In our literature review, we were able to compare the results of reoperation and radiosurgery in only one randomized trial, which included 26 patients in each arm.[ 5 ] All other pooled cohort studies evaluated a total of 509 patients who underwent reoperation without a control group. Thus, we were not able to compare the effects of surgery versus those of other treatment modalities, but we were able to estimate the effect of reoperation.

Stratification of tumors by hormone type revealed striking differences in RRs and prognosis. The average RR was 44.5%in GH-secreting tumors; in ACTH-secreting tumors, 55.5%; and in nonsecreting tumors, 76.05% (P = 0.001).

Although the main interest of any intervention with systematic review always will be randomized trials, still now several questions cannot be answered with this type of publications due to the lack of papers until this moment. Then, nonrandomized trials represent the best available evidence. The cohort studies have many potential biases that the data interpretation must be done with caution. As no comparative intervention was selected to be the scope of this review, the main concern in performing a retrospective meta-analysis, i.e. differences in compared populations may be initially disregarded. The data evaluation was done in this study still did not take into consideration that follow-up time could be an independent factor for lower RRs. This must be considered as a limitation when analyzing the results of this study.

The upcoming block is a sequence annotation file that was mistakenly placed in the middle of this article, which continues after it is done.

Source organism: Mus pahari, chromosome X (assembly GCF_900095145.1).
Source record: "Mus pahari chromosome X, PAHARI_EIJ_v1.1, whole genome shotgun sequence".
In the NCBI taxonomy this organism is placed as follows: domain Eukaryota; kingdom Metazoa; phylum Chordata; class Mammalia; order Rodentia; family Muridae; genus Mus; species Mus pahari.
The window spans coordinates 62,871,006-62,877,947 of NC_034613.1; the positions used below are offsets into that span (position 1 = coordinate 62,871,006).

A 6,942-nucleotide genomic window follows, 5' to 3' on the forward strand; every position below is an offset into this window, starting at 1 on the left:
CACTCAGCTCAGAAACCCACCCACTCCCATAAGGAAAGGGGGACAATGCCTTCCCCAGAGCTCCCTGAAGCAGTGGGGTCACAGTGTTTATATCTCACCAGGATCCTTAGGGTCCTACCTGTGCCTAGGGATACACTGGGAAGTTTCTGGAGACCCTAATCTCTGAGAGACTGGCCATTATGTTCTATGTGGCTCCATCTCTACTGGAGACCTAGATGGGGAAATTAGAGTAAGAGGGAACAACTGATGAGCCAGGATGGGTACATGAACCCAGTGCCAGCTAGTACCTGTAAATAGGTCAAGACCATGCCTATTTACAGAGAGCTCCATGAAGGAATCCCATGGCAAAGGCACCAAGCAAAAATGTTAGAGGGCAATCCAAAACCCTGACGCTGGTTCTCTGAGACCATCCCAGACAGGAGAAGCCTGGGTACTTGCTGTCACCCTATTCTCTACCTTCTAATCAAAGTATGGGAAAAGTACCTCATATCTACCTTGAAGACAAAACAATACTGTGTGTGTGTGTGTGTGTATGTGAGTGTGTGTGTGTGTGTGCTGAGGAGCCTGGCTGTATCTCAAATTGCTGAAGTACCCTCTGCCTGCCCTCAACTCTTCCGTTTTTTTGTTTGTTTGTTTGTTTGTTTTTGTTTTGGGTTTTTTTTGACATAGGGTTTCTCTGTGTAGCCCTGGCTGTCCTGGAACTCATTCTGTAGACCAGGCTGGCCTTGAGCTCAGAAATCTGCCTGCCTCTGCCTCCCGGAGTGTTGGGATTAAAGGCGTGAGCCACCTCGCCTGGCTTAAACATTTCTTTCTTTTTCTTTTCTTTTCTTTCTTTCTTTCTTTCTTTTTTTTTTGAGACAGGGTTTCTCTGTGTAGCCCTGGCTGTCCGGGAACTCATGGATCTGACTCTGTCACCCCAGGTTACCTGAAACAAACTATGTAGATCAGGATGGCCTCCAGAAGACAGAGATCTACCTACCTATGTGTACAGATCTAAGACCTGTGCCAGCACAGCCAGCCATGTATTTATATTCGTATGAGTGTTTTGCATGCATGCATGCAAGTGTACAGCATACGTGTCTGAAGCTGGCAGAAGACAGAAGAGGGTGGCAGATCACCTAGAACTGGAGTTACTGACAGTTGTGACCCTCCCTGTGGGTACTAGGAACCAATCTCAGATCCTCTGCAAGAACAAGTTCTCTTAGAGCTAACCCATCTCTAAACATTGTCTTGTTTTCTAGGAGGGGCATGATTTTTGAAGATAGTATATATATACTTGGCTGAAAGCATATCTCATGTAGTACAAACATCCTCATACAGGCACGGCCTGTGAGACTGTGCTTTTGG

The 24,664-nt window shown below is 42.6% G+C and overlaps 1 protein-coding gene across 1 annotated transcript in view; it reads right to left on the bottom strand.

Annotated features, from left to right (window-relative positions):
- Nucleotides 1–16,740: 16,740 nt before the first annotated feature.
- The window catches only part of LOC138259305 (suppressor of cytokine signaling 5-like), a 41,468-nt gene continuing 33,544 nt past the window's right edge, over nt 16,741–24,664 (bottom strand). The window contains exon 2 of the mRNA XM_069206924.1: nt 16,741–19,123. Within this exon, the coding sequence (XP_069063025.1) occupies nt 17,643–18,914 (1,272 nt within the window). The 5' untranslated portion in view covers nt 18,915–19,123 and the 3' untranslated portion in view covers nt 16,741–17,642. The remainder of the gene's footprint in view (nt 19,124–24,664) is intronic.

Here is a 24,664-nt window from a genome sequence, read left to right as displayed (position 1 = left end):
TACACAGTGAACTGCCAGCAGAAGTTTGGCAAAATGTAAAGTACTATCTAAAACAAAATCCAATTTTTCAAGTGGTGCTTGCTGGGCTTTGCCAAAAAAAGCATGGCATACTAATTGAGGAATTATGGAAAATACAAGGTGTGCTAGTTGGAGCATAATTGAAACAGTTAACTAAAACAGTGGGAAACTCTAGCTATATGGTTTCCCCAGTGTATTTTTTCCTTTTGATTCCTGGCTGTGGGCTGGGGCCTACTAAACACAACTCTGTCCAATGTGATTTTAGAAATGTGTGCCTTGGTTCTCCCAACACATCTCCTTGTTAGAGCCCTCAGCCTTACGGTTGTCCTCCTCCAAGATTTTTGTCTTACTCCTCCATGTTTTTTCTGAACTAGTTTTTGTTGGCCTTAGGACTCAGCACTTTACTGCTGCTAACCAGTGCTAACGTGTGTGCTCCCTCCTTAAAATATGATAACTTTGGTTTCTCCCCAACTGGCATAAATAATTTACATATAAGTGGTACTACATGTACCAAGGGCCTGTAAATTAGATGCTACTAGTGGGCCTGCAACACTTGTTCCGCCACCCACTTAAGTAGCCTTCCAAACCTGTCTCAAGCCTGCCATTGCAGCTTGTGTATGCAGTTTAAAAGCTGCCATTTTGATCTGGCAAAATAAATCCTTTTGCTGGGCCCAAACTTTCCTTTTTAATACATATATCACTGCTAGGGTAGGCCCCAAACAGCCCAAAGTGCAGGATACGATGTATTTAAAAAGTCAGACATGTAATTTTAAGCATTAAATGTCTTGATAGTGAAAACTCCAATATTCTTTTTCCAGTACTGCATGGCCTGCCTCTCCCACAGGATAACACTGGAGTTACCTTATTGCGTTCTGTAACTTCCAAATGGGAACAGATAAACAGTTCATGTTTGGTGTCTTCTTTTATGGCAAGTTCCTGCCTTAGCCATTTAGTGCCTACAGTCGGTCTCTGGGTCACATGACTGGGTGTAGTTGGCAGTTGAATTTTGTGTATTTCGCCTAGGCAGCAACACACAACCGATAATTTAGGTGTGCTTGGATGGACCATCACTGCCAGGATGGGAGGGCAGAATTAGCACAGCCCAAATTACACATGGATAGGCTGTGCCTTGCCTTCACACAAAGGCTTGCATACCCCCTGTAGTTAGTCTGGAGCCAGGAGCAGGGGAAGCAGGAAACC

In addition, remission criteria used in literature are distinct and varied among published papers describing tumoral recurrence [ Table 1 ]. The reader must bear in mind that there is not any paper describing long-term follow-up. Some recurrences may be delayed particularly with Cushing's disease.

In summary, the pooled RR in the published literature after transsphenoidal reoperation for residual or recurrent pituitary adenomas was 45.5% in GH-secreting tumors, 55.5% in ACTH-secreting tumors and 76.05% in nonsecreting tumors.

Financial support and sponsorship


Conflicts of interest

There are no conflicts of interest.